Garden of Memory

On the way to tonight’s Garden of Memory performance at the gorgeous Chapel of the Chimes in Oakland, where Matthew‘s ashes live, got talking with Miles about the wisdom of using hay bales as housing construction material, started telling the tale of the three pigs. Got to the brick house part and he interrupted me: “Daddy, I know this story much better than you, so why don’t you just CALM DOWN and let me tell it.” He then proceeded to regale me with a version where the pigs lit the brick house on fire to keep the wolf away.

Inside the columbarium, hot day evening gold sunlight filtered through stained glass and ferns, reflecting against a thousand glass cubbies containing ashes and memories. Everyone knows someone who has died, this night is to remember. In small rooms: black and white films projected through gauzy sheets to cello accompaniment; a 20-ft. long 4-string guitar run through bank of effects playing alongside marimba, motion detectors speeding up and slowing down quotes from Rumsfeld after start of war; a gorgeous hand-built harp with built-in turntable, all hand-carved and elegant, computer-controlled bells at your feet going off in poetic non-rhythm, hand-cranked zither singly sadly from next tiny room, small hand-made banjo w/sticks and rubber bands plunking with choir of punk rock angels, Dan Plonsey playing two alto saxes simultaneously beneath a tarp like musical ghost, children’s musical toys scattered and free for audience participation. Outside, Bucky Balls rigged with aluminum tubes – climb inside and chime away.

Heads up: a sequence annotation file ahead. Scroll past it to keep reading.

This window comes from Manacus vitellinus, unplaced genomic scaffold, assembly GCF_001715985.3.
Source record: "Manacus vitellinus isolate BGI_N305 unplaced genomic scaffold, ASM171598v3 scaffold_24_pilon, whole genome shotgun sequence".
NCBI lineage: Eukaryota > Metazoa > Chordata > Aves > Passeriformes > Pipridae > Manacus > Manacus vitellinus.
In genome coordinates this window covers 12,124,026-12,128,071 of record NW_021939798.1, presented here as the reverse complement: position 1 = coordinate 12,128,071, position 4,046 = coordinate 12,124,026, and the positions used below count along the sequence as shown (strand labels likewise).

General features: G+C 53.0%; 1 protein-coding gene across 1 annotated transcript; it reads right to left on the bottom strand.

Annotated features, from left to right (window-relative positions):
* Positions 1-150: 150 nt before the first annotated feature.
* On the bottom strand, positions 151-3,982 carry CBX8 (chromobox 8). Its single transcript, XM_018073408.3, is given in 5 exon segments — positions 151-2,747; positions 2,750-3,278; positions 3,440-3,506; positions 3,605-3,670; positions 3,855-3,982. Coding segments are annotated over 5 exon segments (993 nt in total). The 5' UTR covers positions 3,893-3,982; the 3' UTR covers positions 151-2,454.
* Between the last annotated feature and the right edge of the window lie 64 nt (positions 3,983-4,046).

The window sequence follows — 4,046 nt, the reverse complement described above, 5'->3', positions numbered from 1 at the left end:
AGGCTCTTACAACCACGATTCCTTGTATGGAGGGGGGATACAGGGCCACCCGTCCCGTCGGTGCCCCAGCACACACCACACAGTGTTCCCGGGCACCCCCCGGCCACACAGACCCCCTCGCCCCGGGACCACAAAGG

Somewhere along the way, Miles becomes aware of what we were here to remember. Never thought I would be discussing death and dying so soon with him, but lately he’s been fascinated. Learns for the first time why his young friend has no father. Then asks if he can see pictures of Matthew dying. “No, but we can go home and see pictures of him alive.”

On the way home in the car: “Daddy, I just ripped a toot.” Laugh so hard I almost lose my lane.

One Reply to “Garden of Memory”

  1. Clara got really fascinated with death about a year ago too (age 4 more or less). She started asking all kinds of questions like, “If I die, will you be sad?” and “When I die, will I be still be able to dance?” Heart wrenching to answer these questions, but I figured learning about death is part of learning about life. After ten minutes of talking about all the things you can’t do when you’re dead, though, I often felt I had to change the subject–either that or choke up.

    In Clara’s case I think she picked up on death because of the pet silkworms they had at her preschool, which turned into moths, laid eggs, and then of course died, all in the course of a month. They do that every year and I suspect each year the kids come home talking about death and dying just like Clara did.

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